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App for Google Glass recognises people by their dress

google glass

Google has not yet released the Explorer edition of the awesome wearable technology, Google Glass. The company will be shipping these devices to only those people who were lucky enough to win the “IF I Had Glass” contest conducted by Google. We have got a few applications already. For example, JetBlue showcased five concepts for Google Glass for the contest, and all the five were awesome.

Today, we have a new application idea from a group at Duke University. The group has come up with a concept in which the Google Glass will help you identify your friends in a crowd. And this will not be using the conventional face recognition technology, but a new technology which will identify the clothes your friends are wearing. This new app is called InSight.

Imagine a near future where humans are carrying smartphones and wearing camera-embedded glasses, such as the Google Glass. This paper intends to recognize a human by looking at him or her from any angle, even when her face is not visible.

Even if the people you are looking for have turned their back, the app will be able to recognize them with just their clothes. And in a room full of people, the app will be able to give name tags to all the people in the room. Would this be something like the name tags that we see on our teammates in a single person shooter? Well, I am not sure of that, but it is really interesting. And in situations where names are not suitable, users could share a tweet such as “looking to share a cab.”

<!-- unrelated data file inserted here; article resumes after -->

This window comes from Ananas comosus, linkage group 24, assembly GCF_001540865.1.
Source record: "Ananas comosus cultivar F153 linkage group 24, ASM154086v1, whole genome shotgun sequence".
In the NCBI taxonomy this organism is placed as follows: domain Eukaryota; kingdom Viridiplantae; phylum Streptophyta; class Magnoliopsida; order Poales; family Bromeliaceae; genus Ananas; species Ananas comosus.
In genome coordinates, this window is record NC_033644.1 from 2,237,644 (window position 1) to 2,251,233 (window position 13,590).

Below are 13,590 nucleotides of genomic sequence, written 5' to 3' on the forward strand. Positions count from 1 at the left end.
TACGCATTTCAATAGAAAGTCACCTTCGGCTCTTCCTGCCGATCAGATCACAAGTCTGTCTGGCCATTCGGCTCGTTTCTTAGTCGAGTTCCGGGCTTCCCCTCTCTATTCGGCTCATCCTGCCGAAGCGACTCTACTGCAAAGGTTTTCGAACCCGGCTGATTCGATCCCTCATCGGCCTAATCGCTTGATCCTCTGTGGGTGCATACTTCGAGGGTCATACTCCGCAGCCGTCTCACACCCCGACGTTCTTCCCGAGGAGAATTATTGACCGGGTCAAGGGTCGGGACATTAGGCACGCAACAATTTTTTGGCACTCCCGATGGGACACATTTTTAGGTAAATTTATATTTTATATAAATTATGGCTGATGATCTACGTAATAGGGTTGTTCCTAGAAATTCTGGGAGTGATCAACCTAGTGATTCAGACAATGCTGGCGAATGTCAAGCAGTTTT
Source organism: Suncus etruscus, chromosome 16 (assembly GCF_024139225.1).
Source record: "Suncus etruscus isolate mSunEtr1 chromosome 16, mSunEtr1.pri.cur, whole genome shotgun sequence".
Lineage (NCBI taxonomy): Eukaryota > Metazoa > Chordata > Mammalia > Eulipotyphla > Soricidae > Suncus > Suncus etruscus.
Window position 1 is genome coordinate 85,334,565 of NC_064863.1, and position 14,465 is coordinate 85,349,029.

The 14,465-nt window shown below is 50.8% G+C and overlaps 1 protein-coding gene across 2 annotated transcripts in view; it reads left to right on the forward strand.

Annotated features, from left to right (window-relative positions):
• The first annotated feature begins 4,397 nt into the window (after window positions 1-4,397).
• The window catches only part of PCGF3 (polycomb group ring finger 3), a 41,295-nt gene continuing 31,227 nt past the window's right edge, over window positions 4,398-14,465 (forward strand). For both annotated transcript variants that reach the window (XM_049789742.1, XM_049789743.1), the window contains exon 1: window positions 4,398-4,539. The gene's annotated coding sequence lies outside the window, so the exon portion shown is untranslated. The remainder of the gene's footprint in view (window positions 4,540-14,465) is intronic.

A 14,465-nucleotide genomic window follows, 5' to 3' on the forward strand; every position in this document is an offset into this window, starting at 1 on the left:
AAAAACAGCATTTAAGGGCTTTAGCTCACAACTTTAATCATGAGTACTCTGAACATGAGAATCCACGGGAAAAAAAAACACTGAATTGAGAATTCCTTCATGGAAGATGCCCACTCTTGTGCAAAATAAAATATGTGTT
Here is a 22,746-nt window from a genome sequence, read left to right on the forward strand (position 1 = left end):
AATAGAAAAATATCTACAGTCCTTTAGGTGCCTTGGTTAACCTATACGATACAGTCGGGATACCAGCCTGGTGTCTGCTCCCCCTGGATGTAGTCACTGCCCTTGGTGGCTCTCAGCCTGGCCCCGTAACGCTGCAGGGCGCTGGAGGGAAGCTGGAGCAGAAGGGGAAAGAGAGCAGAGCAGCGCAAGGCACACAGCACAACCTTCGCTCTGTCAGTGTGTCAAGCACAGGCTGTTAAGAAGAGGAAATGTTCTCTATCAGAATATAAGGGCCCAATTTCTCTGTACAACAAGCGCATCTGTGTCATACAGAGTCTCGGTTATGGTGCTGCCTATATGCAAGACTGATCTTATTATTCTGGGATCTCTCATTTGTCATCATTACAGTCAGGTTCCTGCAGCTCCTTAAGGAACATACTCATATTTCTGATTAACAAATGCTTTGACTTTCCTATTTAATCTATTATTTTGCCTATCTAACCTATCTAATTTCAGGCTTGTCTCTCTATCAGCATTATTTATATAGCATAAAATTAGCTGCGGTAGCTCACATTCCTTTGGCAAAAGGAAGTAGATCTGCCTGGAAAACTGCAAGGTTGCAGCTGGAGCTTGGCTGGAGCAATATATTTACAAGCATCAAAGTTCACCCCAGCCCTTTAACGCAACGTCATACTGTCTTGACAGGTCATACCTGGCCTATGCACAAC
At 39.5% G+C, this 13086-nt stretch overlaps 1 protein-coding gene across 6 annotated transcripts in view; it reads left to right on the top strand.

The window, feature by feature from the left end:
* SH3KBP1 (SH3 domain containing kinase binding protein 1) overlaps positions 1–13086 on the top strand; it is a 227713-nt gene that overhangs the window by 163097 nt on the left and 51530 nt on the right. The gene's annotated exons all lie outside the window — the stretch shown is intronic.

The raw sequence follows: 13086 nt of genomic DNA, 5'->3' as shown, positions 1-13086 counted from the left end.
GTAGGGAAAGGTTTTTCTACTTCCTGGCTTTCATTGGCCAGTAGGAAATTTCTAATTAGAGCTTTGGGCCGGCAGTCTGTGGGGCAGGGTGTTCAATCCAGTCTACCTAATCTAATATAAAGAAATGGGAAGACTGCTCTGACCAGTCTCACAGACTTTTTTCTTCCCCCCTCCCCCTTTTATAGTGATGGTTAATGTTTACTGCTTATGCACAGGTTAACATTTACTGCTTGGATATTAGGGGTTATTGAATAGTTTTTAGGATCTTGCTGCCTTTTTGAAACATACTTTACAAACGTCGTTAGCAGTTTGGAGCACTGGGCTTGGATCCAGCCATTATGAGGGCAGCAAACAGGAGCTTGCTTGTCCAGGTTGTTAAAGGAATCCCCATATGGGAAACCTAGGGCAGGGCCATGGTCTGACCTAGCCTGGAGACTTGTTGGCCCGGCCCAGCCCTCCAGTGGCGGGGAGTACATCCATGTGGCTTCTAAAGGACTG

For instance, Alice may look at people around her in a social gathering and see the names of each individual – like a virtual badge –suitably overlaid on her Google Glass display.

Where revealing names is undesirable, only a tweet message could be shared. People at the airport could tweet “looking to share a cab ”, and Alice could view each individual’s tweet above their heads. In general, we intend to extend augmented reality [1, 2] to humans and the key challenge pertains to differentiating individuals. We explore options outside face recognition [3, 4]

Interested? You can read the complete paper here.

Source: 9 to 5 Google